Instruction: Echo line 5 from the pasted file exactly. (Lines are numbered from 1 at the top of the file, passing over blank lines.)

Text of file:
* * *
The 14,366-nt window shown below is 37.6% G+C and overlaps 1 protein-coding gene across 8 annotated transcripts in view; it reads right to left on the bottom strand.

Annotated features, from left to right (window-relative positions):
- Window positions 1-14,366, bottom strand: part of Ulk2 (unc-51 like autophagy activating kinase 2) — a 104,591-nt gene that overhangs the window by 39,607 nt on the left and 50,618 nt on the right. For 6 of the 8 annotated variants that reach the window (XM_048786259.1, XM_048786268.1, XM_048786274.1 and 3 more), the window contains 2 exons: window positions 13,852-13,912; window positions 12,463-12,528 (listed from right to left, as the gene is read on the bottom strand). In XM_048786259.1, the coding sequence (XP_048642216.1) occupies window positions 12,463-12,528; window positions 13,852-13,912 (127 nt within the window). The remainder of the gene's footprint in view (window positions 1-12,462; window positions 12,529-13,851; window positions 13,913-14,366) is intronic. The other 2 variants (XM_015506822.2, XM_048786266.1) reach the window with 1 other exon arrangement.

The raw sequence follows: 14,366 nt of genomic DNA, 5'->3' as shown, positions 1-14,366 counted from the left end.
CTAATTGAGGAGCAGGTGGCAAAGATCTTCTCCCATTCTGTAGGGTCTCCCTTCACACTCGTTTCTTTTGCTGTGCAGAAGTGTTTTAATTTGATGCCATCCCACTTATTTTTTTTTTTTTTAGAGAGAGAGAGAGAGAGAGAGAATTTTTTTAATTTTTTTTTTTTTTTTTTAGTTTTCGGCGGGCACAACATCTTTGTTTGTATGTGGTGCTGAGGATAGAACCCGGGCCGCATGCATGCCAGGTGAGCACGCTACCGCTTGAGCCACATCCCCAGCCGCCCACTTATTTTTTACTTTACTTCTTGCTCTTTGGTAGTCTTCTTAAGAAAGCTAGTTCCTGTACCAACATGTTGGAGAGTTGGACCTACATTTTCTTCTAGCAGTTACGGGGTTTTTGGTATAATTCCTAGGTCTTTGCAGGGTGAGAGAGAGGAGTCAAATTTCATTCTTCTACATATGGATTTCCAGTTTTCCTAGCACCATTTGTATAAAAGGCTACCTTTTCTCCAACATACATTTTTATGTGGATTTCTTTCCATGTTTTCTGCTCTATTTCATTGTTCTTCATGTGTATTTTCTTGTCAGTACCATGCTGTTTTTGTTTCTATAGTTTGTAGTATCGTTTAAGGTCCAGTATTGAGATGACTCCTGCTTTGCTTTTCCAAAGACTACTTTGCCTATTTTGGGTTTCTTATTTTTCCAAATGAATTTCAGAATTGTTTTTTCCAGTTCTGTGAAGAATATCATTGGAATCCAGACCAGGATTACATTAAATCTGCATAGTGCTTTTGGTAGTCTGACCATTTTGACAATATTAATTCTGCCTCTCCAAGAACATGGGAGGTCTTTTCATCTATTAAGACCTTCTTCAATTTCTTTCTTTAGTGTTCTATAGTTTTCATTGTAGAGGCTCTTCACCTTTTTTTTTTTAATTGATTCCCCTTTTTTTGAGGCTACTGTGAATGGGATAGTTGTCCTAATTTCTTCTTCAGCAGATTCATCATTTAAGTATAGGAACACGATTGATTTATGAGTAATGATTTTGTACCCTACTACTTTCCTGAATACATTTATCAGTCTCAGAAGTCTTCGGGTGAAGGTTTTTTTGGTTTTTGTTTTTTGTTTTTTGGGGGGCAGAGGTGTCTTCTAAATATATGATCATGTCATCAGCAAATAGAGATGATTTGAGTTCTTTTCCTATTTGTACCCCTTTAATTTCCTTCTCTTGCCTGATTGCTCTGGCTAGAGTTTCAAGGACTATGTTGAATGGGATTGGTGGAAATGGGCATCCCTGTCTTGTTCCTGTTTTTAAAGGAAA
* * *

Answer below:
CTAATTGAGGAGCAGGTGGCAAAGATCTTCTCCCATTCTGTAGGGTCTCCCTTCACACTCGTTTCTTTTGCTGTGCAGAAGTGTTTTAATTTGATGCCATCCCACTTATTTTTTTTTTTTTTAGAGAGAGAGAGAGAGAGAGAGAATTTTTTTAATTTTTTTTTTTTTTTTTTAGTTTTCGGCGGGCACAACATCTTTGTTTGTATGTGGTGCTGAGGATAGAACCCGGGCCGCATGCATGCCAGGTGAGCACGCTACCGCTTGAGCCACATCCCCAGCCGCCCACTTATTTTTTACTTTACTTCTTGCTCTTTGGTAGTCTTCTTAAGAAAGCTAGTTCCTGTACCAACATGTTGGAGAGTTGGACCTACATTTTCTTCTAGCAGTTACGGGGTTTTTGGTATAATTCCTAGGTCTTTGCAGGGTGAGAGAGAGGAGTCAAATTTCATTCTTCTACATATGGATTTCCAGTTTTCCTAGCACCATTTGTATAAAAGGCTACCTTTTCTCCAACATACATTTTTATGTGGATTTCTTTCCATGTTTTCTGCTCTATTTCATTGTTCTTCATGTGTATTTTCTTGTCAGTACCATGCTGTTTTTGTTTCTATAGTTTGTAGTATCGTTTAAGGTCCAGTATTGAGATGACTCCTGCTTTGCTTTTCCAAAGACTACTTTGCCTATTTTGGGTTTCTTATTTTTCCAAATGAATTTCAGAATTGTTTTTTCCAGTTCTGTGAAGAATATCATTGGAATCCAGACCAGGATTACATTAAATCTGCATAGTGCTTTTGGTAGTCTGACCATTTTGACAATATTAATTCTGCCTCTCCAAGAACATGGGAGGTCTTTTCATCTATTAAGACCTTCTTCAATTTCTTTCTTTAGTGTTCTATAGTTTTCATTGTAGAGGCTCTTCACCTTTTTTTTTTTAATTGATTCCCCTTTTTTTGAGGCTACTGTGAATGGGATAGTTGTCCTAATTTCTTCTTCAGCAGATTCATCATTTAAGTATAGGAACACGATTGATTTATGAGTAATGATTTTGTACCCTACTACTTTCCTGAATACATTTATCAGTCTCAGAAGTCTTCGGGTGAAGGTTTTTTTGGTTTTTGTTTTTTGTTTTTTGGGGGGCAGAGGTGTCTTCTAAATATATGATCATGTCATCAGCAAATAGAGATGATTTGAGTTCTTTTCCTATTTGTACCCCTTTAATTTCCTTCTCTTGCCTGATTGCTCTGGCTAGAGTTTCAAGGACTATGTTGAATGGGATTGGTGGAAATGGGCATCCCTGTCTTGTTCCTGTTTTTAAAGGAAA